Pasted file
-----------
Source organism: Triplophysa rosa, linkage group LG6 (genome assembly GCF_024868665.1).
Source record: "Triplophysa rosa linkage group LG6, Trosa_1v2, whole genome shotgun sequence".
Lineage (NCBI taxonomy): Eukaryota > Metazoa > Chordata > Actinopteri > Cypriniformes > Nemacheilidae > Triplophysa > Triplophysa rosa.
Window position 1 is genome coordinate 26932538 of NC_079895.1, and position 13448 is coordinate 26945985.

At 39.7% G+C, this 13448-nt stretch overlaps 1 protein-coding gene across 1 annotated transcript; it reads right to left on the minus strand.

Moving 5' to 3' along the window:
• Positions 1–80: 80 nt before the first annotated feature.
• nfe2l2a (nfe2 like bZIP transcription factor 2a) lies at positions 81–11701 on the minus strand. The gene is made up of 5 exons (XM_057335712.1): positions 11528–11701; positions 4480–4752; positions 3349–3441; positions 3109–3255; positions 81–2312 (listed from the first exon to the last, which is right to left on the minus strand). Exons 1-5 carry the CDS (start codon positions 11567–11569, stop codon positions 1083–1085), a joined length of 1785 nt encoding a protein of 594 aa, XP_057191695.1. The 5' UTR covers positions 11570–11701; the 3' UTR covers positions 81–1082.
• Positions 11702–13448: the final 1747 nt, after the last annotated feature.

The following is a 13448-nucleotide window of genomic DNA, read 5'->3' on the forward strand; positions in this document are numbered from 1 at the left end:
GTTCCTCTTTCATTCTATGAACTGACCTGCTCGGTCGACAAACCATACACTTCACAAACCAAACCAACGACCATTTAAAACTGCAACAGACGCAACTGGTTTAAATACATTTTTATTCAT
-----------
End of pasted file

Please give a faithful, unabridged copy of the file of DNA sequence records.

Source organism: Triplophysa rosa, linkage group LG6 (genome assembly GCF_024868665.1).
Source record: "Triplophysa rosa linkage group LG6, Trosa_1v2, whole genome shotgun sequence".
Lineage (NCBI taxonomy): Eukaryota > Metazoa > Chordata > Actinopteri > Cypriniformes > Nemacheilidae > Triplophysa > Triplophysa rosa.
Window position 1 is genome coordinate 26932538 of NC_079895.1, and position 13448 is coordinate 26945985.

At 39.7% G+C, this 13448-nt stretch overlaps 1 protein-coding gene across 1 annotated transcript; it reads right to left on the minus strand.

Moving 5' to 3' along the window:
• Positions 1–80: 80 nt before the first annotated feature.
• nfe2l2a (nfe2 like bZIP transcription factor 2a) lies at positions 81–11701 on the minus strand. The gene is made up of 5 exons (XM_057335712.1): positions 11528–11701; positions 4480–4752; positions 3349–3441; positions 3109–3255; positions 81–2312 (listed from the first exon to the last, which is right to left on the minus strand). Exons 1-5 carry the CDS (start codon positions 11567–11569, stop codon positions 1083–1085), a joined length of 1785 nt encoding a protein of 594 aa, XP_057191695.1. The 5' UTR covers positions 11570–11701; the 3' UTR covers positions 81–1082.
• Positions 11702–13448: the final 1747 nt, after the last annotated feature.

The following is a 13448-nucleotide window of genomic DNA, read 5'->3' on the forward strand; positions in this document are numbered from 1 at the left end:
GTTCCTCTTTCATTCTATGAACTGACCTGCTCGGTCGACAAACCATACACTTCACAAACCAAACCAACGACCATTTAAAACTGCAACAGACGCAACTGGTTTAAATACATTTTTATTCAT